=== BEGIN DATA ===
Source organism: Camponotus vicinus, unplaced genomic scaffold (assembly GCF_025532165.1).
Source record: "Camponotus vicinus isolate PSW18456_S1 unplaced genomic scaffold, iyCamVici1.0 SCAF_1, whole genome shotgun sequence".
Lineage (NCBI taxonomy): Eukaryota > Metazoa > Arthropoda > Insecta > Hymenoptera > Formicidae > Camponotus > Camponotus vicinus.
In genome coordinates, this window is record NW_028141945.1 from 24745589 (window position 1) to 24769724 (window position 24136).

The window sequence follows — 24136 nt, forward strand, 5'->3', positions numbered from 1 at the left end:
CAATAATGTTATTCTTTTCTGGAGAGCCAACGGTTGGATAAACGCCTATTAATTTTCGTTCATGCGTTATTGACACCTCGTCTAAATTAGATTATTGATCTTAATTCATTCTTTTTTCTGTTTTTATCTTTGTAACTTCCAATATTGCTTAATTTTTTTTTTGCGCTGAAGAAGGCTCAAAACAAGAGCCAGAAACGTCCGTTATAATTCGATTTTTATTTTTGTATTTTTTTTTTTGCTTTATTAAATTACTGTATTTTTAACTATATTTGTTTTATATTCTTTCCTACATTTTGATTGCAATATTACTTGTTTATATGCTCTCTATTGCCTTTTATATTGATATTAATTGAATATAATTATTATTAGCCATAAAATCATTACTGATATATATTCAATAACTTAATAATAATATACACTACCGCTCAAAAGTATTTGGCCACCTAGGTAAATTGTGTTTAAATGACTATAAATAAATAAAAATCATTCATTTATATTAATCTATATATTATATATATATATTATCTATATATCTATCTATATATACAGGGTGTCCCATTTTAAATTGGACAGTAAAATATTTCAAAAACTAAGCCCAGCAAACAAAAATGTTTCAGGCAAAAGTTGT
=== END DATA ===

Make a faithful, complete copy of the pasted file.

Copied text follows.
Source organism: Camponotus vicinus, unplaced genomic scaffold (assembly GCF_025532165.1).
Source record: "Camponotus vicinus isolate PSW18456_S1 unplaced genomic scaffold, iyCamVici1.0 SCAF_1, whole genome shotgun sequence".
Lineage (NCBI taxonomy): Eukaryota > Metazoa > Arthropoda > Insecta > Hymenoptera > Formicidae > Camponotus > Camponotus vicinus.
In genome coordinates, this window is record NW_028141945.1 from 24745589 (window position 1) to 24769724 (window position 24136).

The window sequence follows — 24136 nt, forward strand, 5'->3', positions numbered from 1 at the left end:
CAATAATGTTATTCTTTTCTGGAGAGCCAACGGTTGGATAAACGCCTATTAATTTTCGTTCATGCGTTATTGACACCTCGTCTAAATTAGATTATTGATCTTAATTCATTCTTTTTTCTGTTTTTATCTTTGTAACTTCCAATATTGCTTAATTTTTTTTTTGCGCTGAAGAAGGCTCAAAACAAGAGCCAGAAACGTCCGTTATAATTCGATTTTTATTTTTGTATTTTTTTTTTTGCTTTATTAAATTACTGTATTTTTAACTATATTTGTTTTATATTCTTTCCTACATTTTGATTGCAATATTACTTGTTTATATGCTCTCTATTGCCTTTTATATTGATATTAATTGAATATAATTATTATTAGCCATAAAATCATTACTGATATATATTCAATAACTTAATAATAATATACACTACCGCTCAAAAGTATTTGGCCACCTAGGTAAATTGTGTTTAAATGACTATAAATAAATAAAAATCATTCATTTATATTAATCTATATATTATATATATATATTATCTATATATCTATCTATATATACAGGGTGTCCCATTTTAAATTGGACAGTAAAATATTTCAAAAACTAAGCCCAGCAAACAAAAATGTTTCAGGCAAAAGTTGT